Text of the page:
Word Games

Image Credit: As ever Pixabay/Pexels, unless I say otherwise.

Facebook – General – and Chandler’s Ford Today

I set some anagrams and other word puzzles in this week’s CFT post, Book Games.

I also share some memories of word games played on car journeys when I was a kid (and most of them you could still do now, once we’re out and about again).

I also look at why word games can be helpful to a writer. Having fun with the language is a good thing! And for flash fiction writers like myself where I often want more than one meaning to words for punchline endings and the like, playing with words and exploiting those meanings is vital.

I’ll be putting up the answers mid-next week. No prizes but kudos to anyone getting them all.

Hope you enjoy.

Feature Image - Book Games

It was great fun setting some word puzzles for this week’s CFT post. I used to invent word searches for the church magazine when I was in my teens. (The last T-Rex had just left the planet. You get the idea of how long ago it was!).

I love playing with words and will often unwind by playing these after a writing session. Of course with the likes of Scrabble, you can get a side benefit of improving your vocabulary as you look up what those strange two and three letter words that ARE valid actually mean!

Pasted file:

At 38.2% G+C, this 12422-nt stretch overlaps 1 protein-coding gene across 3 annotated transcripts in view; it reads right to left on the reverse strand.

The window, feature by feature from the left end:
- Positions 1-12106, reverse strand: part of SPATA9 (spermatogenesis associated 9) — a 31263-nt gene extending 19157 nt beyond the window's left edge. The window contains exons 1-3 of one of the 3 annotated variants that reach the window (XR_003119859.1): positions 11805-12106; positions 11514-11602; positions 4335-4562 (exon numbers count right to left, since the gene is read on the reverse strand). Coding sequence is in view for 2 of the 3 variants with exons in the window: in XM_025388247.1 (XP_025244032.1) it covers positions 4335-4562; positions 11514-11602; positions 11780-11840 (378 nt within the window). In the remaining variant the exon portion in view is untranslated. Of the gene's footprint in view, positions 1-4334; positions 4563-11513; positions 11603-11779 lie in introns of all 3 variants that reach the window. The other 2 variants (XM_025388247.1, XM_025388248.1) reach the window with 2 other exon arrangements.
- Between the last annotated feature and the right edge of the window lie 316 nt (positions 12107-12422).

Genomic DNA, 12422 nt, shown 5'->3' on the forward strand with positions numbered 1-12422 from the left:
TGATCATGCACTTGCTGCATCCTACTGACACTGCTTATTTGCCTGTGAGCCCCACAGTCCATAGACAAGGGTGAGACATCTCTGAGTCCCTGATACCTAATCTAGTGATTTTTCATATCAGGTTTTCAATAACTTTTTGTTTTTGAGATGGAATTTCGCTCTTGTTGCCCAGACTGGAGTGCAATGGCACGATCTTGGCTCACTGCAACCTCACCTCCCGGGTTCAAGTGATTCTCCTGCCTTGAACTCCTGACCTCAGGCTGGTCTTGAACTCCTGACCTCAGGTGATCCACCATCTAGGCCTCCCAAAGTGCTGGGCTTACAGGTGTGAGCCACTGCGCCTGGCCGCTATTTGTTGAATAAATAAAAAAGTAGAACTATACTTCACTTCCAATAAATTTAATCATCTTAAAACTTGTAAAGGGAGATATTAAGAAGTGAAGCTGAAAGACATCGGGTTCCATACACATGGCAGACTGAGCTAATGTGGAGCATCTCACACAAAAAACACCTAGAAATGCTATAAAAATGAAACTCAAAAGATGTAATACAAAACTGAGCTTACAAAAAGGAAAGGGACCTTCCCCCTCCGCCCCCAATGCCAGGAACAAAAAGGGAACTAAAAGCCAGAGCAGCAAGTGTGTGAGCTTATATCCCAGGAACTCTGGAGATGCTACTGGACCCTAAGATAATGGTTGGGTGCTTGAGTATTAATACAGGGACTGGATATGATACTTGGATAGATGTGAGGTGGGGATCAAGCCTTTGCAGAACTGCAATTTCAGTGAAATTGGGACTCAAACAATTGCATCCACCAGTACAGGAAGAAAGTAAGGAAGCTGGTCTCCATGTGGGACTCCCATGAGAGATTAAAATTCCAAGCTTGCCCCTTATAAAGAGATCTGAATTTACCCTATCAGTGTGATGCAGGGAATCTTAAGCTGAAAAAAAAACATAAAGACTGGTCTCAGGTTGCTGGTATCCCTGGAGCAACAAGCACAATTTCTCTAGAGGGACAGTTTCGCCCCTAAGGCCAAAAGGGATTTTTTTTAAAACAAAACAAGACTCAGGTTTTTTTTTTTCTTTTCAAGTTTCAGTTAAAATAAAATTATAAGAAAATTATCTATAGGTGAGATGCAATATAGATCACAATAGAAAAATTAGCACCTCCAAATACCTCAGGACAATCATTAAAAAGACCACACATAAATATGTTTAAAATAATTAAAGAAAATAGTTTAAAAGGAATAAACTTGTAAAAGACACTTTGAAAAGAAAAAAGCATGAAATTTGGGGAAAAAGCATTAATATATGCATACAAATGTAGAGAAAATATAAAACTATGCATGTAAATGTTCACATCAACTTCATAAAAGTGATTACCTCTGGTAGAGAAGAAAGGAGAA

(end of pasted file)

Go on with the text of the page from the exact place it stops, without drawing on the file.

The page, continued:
Looking forward to sharing a new Cafelit story from me which is due on site tomorrow. Have just submitted a short story to a competition. Need to pick on another one to have a crack at. I like writing to themes set by others. It’s a good discipline and makes me up my game here, which is never a bad thing.

Am also looking ahead with prepping material I know I’m going to need later in the year so busy, busy.

Whatever you’re doing this weekend writing/reading/both wise, have fun! Writing is hard work but it should be fun, most of the time anyway.

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W = Wonderful characters created by you.
R = Realistic or fantastical worlds? It’s entirely up to you.
I = Imagination stretched – yours and your readers!
T = Tension increasing as all manner of obstacles get in your lead character’s way but it is fun to drop them right in it!
I = Inventiveness is a great trait in your lead character(s) as they overcome what you’ve thrown at them.
N = Nearing the end of the story, the tension should not let up. There must be a proper and satisfactory resolution. It doesn’t have to be a happy one necessarily!
G = Genre – there are so many of these to write in but what will you choose and why?

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I’m sharing some anagrams and book title puzzles in my CFT post this week. I’ll also be looking at word games in general, how they’ve long been a part of my life, and why I think they’re good for writers. Link up on Friday. (Will post the answers in the comments box on this post at about this time next week. No prizes but plenty of kudos if you get them all).